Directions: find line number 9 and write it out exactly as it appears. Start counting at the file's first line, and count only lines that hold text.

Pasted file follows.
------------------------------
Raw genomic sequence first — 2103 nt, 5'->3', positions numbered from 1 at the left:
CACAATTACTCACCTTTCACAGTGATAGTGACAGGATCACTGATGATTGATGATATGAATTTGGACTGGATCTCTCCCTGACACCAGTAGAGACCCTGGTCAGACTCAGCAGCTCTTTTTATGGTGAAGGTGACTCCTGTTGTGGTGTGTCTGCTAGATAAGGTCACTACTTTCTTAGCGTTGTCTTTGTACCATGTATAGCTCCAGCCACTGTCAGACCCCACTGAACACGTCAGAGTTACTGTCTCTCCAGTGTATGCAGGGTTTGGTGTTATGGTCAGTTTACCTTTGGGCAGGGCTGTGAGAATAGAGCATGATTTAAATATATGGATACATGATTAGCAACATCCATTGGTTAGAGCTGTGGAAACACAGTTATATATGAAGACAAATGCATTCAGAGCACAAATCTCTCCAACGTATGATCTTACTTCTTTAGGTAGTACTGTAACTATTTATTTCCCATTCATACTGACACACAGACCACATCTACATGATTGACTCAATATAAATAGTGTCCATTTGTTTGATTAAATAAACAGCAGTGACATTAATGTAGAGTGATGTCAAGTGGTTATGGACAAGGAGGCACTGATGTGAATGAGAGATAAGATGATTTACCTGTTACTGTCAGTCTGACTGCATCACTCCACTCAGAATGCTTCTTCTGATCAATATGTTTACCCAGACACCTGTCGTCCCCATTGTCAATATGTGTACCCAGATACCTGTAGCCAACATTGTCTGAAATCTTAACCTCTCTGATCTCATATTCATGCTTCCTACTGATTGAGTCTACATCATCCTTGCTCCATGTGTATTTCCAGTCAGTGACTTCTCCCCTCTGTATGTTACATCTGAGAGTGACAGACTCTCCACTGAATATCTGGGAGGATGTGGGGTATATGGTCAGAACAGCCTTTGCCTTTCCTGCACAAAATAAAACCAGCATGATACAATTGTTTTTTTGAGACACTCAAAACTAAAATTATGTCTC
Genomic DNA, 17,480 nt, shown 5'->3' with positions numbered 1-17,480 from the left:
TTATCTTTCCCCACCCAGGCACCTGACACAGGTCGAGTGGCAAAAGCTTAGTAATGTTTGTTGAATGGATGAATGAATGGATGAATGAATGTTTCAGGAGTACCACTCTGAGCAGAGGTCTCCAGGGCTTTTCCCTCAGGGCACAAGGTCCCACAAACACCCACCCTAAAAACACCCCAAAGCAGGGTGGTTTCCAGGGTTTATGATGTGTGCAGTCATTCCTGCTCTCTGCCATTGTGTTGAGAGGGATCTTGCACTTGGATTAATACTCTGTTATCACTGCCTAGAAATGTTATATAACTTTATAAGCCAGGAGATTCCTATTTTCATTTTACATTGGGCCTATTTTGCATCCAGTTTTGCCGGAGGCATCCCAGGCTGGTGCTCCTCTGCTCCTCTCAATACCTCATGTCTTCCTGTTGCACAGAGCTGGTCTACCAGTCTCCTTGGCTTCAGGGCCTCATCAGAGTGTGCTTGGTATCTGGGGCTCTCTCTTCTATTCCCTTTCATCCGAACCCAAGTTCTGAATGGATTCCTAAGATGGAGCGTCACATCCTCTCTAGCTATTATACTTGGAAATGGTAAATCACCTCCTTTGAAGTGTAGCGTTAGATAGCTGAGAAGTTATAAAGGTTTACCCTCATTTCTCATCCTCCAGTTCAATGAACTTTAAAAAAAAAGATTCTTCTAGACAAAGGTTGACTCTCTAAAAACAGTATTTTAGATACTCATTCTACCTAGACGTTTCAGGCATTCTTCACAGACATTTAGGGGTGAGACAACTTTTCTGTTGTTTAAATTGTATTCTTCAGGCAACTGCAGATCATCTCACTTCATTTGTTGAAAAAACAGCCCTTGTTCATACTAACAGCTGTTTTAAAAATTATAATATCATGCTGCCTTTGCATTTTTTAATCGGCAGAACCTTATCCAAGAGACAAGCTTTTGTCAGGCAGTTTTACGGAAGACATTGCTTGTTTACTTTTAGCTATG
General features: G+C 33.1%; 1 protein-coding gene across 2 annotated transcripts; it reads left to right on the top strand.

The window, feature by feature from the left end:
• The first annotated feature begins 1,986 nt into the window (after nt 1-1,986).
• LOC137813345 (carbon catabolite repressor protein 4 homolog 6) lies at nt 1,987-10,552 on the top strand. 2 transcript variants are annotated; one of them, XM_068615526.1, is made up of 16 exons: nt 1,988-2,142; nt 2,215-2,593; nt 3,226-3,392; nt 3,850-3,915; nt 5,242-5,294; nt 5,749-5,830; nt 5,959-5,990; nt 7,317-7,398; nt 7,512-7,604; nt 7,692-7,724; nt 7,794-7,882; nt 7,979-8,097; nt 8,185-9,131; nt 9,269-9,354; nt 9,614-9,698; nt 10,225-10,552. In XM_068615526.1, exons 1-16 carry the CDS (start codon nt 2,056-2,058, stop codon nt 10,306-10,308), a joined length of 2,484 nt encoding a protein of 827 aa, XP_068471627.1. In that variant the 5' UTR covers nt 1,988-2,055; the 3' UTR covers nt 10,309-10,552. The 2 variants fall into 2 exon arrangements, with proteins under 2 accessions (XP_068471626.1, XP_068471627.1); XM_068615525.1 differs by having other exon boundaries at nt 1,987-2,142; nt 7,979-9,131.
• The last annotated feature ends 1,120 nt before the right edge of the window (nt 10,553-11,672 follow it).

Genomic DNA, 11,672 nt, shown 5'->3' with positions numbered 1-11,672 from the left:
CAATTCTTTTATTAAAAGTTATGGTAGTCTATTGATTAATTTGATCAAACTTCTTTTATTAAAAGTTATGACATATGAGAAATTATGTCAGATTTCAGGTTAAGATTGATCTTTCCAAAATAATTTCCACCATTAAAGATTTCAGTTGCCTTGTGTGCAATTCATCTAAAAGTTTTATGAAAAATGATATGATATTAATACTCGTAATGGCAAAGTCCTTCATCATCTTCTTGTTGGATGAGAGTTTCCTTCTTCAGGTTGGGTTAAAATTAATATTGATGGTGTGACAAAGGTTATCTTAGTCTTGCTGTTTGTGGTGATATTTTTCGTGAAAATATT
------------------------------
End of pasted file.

• The last annotated feature ends 1,120 nt before the right edge of the window (nt 10,553-11,672 follow it).